Travel British Columbia with the Rocky Mountaineer

Larry Brain - Feb 22, 2010
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For the fourth year in November 2009, Rocky Mountaineer ( was honoured with a World Travel Award in the category of “World’s Leading Travel Experience by Train”. The winners in 919 different categories were determined by thousands of travel professionals from 183,000 travel agencies, tour and transport companies and tourism organizations in over 160 countries.

Rocky Mountaineer's formula for such repeated honours from savvy travel professionals (as well as similar readers' choice honours over many years) seems to be a perfect mix of spectacular scenery and wildlife up close, impeccable service, first class dining and colourful frontier history, all delivered right on schedule! The railway operates a fleet of over 90 rail coaches, including nine locomotives, on its routes in Alberta and British Columbia. Until 2001, the nine locomotives were used by Canadian National Railway (CNR), then refitted and put back into service by Rocky Mountaineer.

Of the passenger coaches, 33 are RedLeaf Service single-storey coaches originally built in the 1950s. These classically-styled railcars crossed the continent countless times on CNR’s transcontinental passenger rail route. There are also 16 GoldLeaf Service dome coaches custom-built for Rocky Mountaineer in the U.S. The first dome coach was introduced in 1995, with the newest one added in 2007. Each dome coach takes more than a year to build, constructed with shatter-proof glass overhead, and fully-equipped stainless steel kitchen galleys and dining facilities. GoldLeaf Service includes comfortable dome car seating above and a fine dining restaurant directly below, exclusively for clients in that car. With RedLeaf Service in the single-storey rail cars, guests receive meal trays in their seats.

Departing Jasper, Alberta in the northern Canadian Rockies and heading for Vancouver, I, along with other GoldLeaf clients, was whisked downstairs for our first hot breakfast complete with white cloth napkins and traditional silver service. I had barely managed the fresh fruit plate, warm croissants and half my ham omelette before we entered the historic Yellowhead Pass, indicating we were already leaving Alberta and entering British Columbia. By the time I had finished my second cup of tea, we had also glimpsed two black bears, several mountain sheep and an elk with her new calf, all at eye level.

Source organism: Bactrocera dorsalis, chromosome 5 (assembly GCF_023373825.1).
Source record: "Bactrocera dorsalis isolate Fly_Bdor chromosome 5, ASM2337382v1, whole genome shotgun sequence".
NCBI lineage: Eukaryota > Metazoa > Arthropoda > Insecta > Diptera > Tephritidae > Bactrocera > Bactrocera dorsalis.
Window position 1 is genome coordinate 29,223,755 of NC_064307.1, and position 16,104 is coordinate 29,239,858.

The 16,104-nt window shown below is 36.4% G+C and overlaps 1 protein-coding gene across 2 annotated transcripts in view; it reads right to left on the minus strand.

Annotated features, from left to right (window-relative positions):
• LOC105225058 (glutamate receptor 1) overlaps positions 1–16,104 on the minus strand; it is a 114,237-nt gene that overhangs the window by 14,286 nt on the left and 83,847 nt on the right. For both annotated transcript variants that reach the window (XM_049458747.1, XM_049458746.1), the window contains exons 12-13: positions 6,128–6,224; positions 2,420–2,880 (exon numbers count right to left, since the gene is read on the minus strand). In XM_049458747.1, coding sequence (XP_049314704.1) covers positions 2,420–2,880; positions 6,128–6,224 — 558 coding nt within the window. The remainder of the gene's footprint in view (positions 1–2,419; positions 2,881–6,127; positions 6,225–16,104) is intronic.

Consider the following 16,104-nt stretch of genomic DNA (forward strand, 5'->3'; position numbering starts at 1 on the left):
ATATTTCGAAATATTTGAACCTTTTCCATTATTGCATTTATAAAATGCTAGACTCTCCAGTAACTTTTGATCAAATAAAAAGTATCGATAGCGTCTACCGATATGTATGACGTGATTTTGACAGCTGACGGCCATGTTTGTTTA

Our two dome car attendants were invaluable guides keeping us informed of upcoming points of interest so we could have eyes and cameras strategically focused. Tales of aboriginal and settler history as well as nuggets of information about the wildlife, botany, ever-changing geology and geography along the route were both entertaining and educational.

An invaluable silent partner on the journey proved to be the train engineers spotting wildlife well ahead of us, alerting attendants in each car via headsets, so they could announce on which side of the train we should keep a sharp look out. By the time our dome car reached the right spot, sometimes the animal had already slipped away, but more often, there it was, unperturbed by the frequently-seen train passing through its piece of wilderness.

Six black bears, including three cubs, were among many wildlife spottings before our summons to lunch. As though conscious of showing its best profile, one mature cinnamon-colored bear posed sideways, balancing all four paws on a small rock no more than 20 feet from our coach. On another occasion, a jet-black adult bear a similar distance away rose to full height on its hind legs and calmly watched the train slide by.

After a half-way-point overnight sleep at a Rocky Mountaineer hotel in Kamloops, we all returned to our assigned train coaches and found ourselves seamlessly rolling along the rails again by the time we could consult the breakfast menu. Before lunch, the train slowed to pay homage to the deep-canyon marriage of the Thompson and Fraser rivers each of which had been our companions off and on for the past two days.

Entering Vancouver, our farewell gift was oatmeal-raisin cookies still fragrant from the kitchen oven, heralding the imminent disembarkation of guests from the train. In just two days, bonds had been created, highlights shared and travel stories exchanged. Still, it is always best to end a journey with a sense of regret that it is over, surely the sign of a successful adventure.

By Alison Gardner

Editor/journalist, Alison Gardner, is a global expert on nature-based vacations and cultural/educational travel. Her Travel with a Challenge web magazine is a recognized source of new and established operators, accommodations and richly-illustrated feature articles covering all types of senior-friendly alternative travel.

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